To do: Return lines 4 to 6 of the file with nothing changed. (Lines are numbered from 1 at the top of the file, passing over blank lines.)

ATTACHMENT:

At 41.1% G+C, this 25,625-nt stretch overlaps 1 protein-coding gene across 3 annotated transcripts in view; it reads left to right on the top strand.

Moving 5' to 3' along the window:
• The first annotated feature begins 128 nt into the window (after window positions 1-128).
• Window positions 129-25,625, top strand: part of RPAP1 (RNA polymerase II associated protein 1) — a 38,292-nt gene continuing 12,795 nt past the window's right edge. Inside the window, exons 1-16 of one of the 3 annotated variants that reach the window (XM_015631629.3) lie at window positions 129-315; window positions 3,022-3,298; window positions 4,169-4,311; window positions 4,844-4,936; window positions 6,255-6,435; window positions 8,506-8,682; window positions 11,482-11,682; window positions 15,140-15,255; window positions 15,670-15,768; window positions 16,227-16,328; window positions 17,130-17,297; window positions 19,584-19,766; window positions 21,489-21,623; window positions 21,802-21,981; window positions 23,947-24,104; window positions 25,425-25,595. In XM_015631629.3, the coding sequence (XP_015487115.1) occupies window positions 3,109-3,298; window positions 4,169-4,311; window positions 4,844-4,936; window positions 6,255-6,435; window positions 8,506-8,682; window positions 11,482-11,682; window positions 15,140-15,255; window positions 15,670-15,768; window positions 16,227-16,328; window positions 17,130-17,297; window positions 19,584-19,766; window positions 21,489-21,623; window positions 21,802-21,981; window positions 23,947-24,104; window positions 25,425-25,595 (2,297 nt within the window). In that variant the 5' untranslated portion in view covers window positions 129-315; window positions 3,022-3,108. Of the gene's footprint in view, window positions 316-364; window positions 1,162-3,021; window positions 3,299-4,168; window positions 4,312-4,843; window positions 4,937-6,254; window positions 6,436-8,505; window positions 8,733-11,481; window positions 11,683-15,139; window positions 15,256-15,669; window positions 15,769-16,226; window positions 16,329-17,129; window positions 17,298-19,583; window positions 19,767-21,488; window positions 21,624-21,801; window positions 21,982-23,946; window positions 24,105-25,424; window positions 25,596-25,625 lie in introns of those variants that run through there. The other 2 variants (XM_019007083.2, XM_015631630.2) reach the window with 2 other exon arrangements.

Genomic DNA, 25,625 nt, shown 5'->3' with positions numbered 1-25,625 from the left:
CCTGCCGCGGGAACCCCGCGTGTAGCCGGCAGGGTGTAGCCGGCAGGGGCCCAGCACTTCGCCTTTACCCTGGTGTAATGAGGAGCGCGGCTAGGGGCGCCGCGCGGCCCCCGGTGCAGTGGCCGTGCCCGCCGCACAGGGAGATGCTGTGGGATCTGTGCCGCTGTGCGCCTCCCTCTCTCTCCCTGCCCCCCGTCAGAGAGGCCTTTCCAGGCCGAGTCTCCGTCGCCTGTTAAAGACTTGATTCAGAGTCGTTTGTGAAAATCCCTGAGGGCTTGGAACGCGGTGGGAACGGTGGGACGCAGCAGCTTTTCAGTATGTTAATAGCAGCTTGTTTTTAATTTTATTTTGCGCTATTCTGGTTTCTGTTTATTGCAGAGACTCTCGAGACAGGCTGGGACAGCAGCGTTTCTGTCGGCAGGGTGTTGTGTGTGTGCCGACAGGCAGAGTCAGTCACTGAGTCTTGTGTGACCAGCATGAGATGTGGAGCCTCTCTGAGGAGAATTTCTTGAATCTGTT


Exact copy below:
• Window positions 129-25,625, top strand: part of RPAP1 (RNA polymerase II associated protein 1) — a 38,292-nt gene continuing 12,795 nt past the window's right edge. Inside the window, exons 1-16 of one of the 3 annotated variants that reach the window (XM_015631629.3) lie at window positions 129-315; window positions 3,022-3,298; window positions 4,169-4,311; window positions 4,844-4,936; window positions 6,255-6,435; window positions 8,506-8,682; window positions 11,482-11,682; window positions 15,140-15,255; window positions 15,670-15,768; window positions 16,227-16,328; window positions 17,130-17,297; window positions 19,584-19,766; window positions 21,489-21,623; window positions 21,802-21,981; window positions 23,947-24,104; window positions 25,425-25,595. In XM_015631629.3, the coding sequence (XP_015487115.1) occupies window positions 3,109-3,298; window positions 4,169-4,311; window positions 4,844-4,936; window positions 6,255-6,435; window positions 8,506-8,682; window positions 11,482-11,682; window positions 15,140-15,255; window positions 15,670-15,768; window positions 16,227-16,328; window positions 17,130-17,297; window positions 19,584-19,766; window positions 21,489-21,623; window positions 21,802-21,981; window positions 23,947-24,104; window positions 25,425-25,595 (2,297 nt within the window). In that variant the 5' untranslated portion in view covers window positions 129-315; window positions 3,022-3,108. Of the gene's footprint in view, window positions 316-364; window positions 1,162-3,021; window positions 3,299-4,168; window positions 4,312-4,843; window positions 4,937-6,254; window positions 6,436-8,505; window positions 8,733-11,481; window positions 11,683-15,139; window positions 15,256-15,669; window positions 15,769-16,226; window positions 16,329-17,129; window positions 17,298-19,583; window positions 19,767-21,488; window positions 21,624-21,801; window positions 21,982-23,946; window positions 24,105-25,424; window positions 25,596-25,625 lie in introns of those variants that run through there. The other 2 variants (XM_019007083.2, XM_015631630.2) reach the window with 2 other exon arrangements.

Genomic DNA, 25,625 nt, shown 5'->3' with positions numbered 1-25,625 from the left:
CCTGCCGCGGGAACCCCGCGTGTAGCCGGCAGGGTGTAGCCGGCAGGGGCCCAGCACTTCGCCTTTACCCTGGTGTAATGAGGAGCGCGGCTAGGGGCGCCGCGCGGCCCCCGGTGCAGTGGCCGTGCCCGCCGCACAGGGAGATGCTGTGGGATCTGTGCCGCTGTGCGCCTCCCTCTCTCTCCCTGCCCCCCGTCAGAGAGGCCTTTCCAGGCCGAGTCTCCGTCGCCTGTTAAAGACTTGATTCAGAGTCGTTTGTGAAAATCCCTGAGGGCTTGGAACGCGGTGGGAACGGTGGGACGCAGCAGCTTTTCAGTATGTTAATAGCAGCTTGTTTTTAATTTTATTTTGCGCTATTCTGGTTTCTGTTTATTGCAGAGACTCTCGAGACAGGCTGGGACAGCAGCGTTTCTGTCGGCAGGGTGTTGTGTGTGTGCCGACAGGCAGAGTCAGTCACTGAGTCTTGTGTGACCAGCATGAGATGTGGAGCCTCTCTGAGGAGAATTTCTTGAATCTGTT